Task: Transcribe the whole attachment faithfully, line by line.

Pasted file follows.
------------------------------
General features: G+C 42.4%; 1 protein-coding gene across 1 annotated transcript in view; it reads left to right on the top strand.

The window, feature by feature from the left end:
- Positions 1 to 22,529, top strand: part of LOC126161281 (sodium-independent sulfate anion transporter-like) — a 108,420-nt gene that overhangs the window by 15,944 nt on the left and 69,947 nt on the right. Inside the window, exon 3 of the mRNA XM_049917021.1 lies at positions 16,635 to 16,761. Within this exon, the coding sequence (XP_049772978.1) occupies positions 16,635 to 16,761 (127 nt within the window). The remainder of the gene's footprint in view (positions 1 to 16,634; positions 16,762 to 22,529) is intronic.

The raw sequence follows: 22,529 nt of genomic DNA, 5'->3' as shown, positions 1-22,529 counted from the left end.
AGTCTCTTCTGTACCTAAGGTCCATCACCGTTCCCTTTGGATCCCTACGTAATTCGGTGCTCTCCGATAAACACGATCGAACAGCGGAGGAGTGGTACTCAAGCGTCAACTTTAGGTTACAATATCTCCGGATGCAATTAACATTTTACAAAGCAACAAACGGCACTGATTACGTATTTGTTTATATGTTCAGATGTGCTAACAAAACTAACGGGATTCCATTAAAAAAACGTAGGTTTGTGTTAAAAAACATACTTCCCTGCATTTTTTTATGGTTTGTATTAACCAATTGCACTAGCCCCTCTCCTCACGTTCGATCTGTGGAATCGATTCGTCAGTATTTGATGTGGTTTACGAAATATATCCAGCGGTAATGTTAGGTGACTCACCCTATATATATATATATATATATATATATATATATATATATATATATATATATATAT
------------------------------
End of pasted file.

General features: G+C 42.4%; 1 protein-coding gene across 1 annotated transcript in view; it reads left to right on the top strand.

The window, feature by feature from the left end:
- Positions 1 to 22,529, top strand: part of LOC126161281 (sodium-independent sulfate anion transporter-like) — a 108,420-nt gene that overhangs the window by 15,944 nt on the left and 69,947 nt on the right. Inside the window, exon 3 of the mRNA XM_049917021.1 lies at positions 16,635 to 16,761. Within this exon, the coding sequence (XP_049772978.1) occupies positions 16,635 to 16,761 (127 nt within the window). The remainder of the gene's footprint in view (positions 1 to 16,634; positions 16,762 to 22,529) is intronic.

The raw sequence follows: 22,529 nt of genomic DNA, 5'->3' as shown, positions 1-22,529 counted from the left end.
AGTCTCTTCTGTACCTAAGGTCCATCACCGTTCCCTTTGGATCCCTACGTAATTCGGTGCTCTCCGATAAACACGATCGAACAGCGGAGGAGTGGTACTCAAGCGTCAACTTTAGGTTACAATATCTCCGGATGCAATTAACATTTTACAAAGCAACAAACGGCACTGATTACGTATTTGTTTATATGTTCAGATGTGCTAACAAAACTAACGGGATTCCATTAAAAAAACGTAGGTTTGTGTTAAAAAACATACTTCCCTGCATTTTTTTATGGTTTGTATTAACCAATTGCACTAGCCCCTCTCCTCACGTTCGATCTGTGGAATCGATTCGTCAGTATTTGATGTGGTTTACGAAATATATCCAGCGGTAATGTTAGGTGACTCACCCTATATATATATATATATATATATATATATATATATATATATATATATATATATAT